Television Documentary on Ichthyosaurs Scheduled for BBC One

A television documentary exploring the life of a remarkable Ichthyosaur is due to be shown on BBC 1 on the evening of Sunday 7th January.  Entitled “Attenborough and the Sea Dragon”, this hour-long programme follows the excavation of an Early Jurassic Ichthyosaur fossil on the Jurassic Coast of Dorset.  Sir David Attenborough, a keen fossil hunter himself, joins a team of experts as they attempt to excavate the fossilised remains and piece together the life story of an ancient sea monster.

A Computer-Generated Image of an Ichthyosaur

A monster of the deep - Ichthyosaurus.

A computer generated image of an Ichthyosaur.

Picture Credit: BBC Media

A Giant Sea Dragon

The fossilised remains, believed to represent the largest Ichthyosaur known from the British Isles, were discovered by Dorset fossil hunter Chris Moore in 2016.  The documentary programme will include a segment in which the fossil bones are scanned and a replica skeleton of the 200 million-year-old “fish lizard” is created.  By examining the bones, the team hope to bring this prehistoric sea creature’s story to life.

Fossil Hunter Chris Moore with Some Blocks of the Ichthyosaur Material

Dorset Fossil Hunter Chris Moore.

Chris Moore with some of the blocks containing the Ichthyosaur fossils.

Picture Credit: Richard Austin

Chris spotted the fossil material eroding out of a high cliff and the material had to be removed before the winter storms hit, otherwise the rare fossils would have been lost forever.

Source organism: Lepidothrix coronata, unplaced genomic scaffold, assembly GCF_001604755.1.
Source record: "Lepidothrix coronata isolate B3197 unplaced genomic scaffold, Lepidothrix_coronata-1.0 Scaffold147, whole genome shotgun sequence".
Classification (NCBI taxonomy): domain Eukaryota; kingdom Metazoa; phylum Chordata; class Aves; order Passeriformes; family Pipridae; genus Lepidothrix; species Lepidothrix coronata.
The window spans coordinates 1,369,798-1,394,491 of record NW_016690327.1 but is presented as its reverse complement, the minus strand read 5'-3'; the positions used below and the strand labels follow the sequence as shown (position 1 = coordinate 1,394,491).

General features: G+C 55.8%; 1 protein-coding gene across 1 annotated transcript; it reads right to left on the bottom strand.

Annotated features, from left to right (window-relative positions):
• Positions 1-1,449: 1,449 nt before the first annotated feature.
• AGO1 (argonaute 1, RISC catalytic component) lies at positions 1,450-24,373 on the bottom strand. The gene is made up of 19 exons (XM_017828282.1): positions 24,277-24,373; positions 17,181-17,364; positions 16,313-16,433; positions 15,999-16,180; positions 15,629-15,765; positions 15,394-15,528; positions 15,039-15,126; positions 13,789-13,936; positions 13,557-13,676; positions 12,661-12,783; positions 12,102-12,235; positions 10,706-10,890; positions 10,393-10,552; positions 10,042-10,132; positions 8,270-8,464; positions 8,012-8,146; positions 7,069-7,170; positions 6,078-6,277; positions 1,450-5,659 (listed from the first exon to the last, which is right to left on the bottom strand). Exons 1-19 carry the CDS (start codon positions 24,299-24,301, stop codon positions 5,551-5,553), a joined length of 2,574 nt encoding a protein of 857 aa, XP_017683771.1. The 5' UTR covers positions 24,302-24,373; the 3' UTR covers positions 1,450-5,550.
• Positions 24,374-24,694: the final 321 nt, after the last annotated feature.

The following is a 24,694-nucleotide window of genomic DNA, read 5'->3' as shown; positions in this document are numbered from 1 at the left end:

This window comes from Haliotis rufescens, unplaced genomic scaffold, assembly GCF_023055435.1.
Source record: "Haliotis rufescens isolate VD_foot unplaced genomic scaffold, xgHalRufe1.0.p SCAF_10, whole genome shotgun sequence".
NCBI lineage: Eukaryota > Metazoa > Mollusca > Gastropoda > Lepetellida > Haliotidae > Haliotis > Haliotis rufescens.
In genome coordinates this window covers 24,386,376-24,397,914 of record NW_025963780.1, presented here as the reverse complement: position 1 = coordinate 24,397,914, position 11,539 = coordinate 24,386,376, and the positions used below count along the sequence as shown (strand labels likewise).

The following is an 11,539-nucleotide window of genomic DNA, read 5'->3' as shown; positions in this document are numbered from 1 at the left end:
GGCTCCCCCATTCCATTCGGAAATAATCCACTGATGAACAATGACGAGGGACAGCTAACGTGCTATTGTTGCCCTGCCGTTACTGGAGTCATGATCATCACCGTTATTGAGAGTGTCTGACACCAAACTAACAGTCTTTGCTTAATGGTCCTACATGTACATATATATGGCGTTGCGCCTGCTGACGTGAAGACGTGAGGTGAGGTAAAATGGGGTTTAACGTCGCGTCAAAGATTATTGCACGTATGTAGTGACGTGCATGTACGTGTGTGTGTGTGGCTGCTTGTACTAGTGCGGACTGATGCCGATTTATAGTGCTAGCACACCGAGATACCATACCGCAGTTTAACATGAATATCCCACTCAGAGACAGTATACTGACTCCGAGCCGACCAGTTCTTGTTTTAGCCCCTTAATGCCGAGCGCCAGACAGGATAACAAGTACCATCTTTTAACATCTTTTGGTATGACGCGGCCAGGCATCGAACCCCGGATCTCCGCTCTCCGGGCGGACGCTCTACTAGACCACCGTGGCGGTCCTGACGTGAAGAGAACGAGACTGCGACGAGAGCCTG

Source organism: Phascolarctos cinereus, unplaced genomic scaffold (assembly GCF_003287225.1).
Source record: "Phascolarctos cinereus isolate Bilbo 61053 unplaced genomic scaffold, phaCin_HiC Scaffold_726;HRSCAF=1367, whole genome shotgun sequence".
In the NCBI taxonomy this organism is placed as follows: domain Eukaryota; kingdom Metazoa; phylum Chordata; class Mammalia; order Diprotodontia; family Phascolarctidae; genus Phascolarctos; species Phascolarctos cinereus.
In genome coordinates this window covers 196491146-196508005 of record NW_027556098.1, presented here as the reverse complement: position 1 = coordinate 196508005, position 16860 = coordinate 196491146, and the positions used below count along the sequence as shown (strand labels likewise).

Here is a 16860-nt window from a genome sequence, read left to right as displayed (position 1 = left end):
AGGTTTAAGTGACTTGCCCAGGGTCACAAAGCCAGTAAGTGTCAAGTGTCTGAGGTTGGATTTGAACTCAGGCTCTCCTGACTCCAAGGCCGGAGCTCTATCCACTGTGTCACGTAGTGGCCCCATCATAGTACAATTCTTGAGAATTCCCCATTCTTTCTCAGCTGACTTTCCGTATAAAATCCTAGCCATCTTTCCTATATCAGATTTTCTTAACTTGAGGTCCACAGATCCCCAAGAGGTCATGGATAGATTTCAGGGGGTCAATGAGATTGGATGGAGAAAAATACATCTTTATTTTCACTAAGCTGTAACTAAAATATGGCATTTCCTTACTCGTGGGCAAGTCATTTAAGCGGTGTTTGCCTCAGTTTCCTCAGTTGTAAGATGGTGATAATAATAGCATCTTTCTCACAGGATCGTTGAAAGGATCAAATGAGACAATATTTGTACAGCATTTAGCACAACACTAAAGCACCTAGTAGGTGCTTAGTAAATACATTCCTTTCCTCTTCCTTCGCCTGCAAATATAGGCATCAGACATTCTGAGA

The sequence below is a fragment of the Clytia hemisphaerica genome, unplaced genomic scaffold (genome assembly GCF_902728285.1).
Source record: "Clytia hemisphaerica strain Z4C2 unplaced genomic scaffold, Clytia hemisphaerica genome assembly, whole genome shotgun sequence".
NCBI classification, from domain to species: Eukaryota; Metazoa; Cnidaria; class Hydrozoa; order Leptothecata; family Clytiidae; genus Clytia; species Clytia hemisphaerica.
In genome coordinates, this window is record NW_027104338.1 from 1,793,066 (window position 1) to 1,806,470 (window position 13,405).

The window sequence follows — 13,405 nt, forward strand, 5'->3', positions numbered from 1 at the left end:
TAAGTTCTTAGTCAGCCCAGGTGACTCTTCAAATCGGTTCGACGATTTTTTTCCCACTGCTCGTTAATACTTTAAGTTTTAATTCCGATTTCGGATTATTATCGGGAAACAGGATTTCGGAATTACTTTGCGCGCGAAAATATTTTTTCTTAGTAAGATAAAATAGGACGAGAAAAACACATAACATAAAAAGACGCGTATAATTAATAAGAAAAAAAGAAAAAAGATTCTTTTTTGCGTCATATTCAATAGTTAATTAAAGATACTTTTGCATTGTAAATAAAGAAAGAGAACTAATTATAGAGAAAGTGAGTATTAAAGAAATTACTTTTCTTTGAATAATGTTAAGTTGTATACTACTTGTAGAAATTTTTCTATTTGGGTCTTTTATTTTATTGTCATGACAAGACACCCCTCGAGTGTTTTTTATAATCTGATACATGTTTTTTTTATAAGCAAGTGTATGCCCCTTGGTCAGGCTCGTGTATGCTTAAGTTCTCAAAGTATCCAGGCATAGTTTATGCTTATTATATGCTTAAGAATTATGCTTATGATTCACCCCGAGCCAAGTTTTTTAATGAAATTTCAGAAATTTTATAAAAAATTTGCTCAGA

The extraordinary fossil includes skin impressions, this leads to new revelations about how these predators might have looked.   As the story unfolds, Sir David compares the sea dragon to animals alive today, including dolphins, sharks, crocodiles and turtles.

A 200 Million-Year-Old Murder Mystery

As more of the fossil bones are revealed the scientists make a startling discovery.  This Ichthyosaur did not die of natural causes, it was attacked, but what fearsome beast could have killed this giant?  Using techniques more at home in a police forensics laboratory than a paleo-preparation lab, the team piece together evidence that points the figure of suspicion at another huge Ichthyosaur – a seven-metre-long monster called Temnodontosaurus.

A Replica of a Temnodontosaurus (T. platydon) A Giant, Viviparous Ichthyosaur

CollectA Temnodontosaurus platyodon model.

Detailed Ichthyosaur figure. Temnodontosaurus platyodon.

Picture Credit: Everything Dinosaur

Using state of the art imaging technology and cutting-edge CGI the team build the skeleton and create the most detailed animation of an Ichthyosaur ever made, bringing this Lyme Regis discovery to life as well as reconstructing its fate.

Programme Details

The one-hour television documentary is confirmed for BBC One on Sunday 7th January 8pm to 9pm.

It’s going to be well-worth watching.

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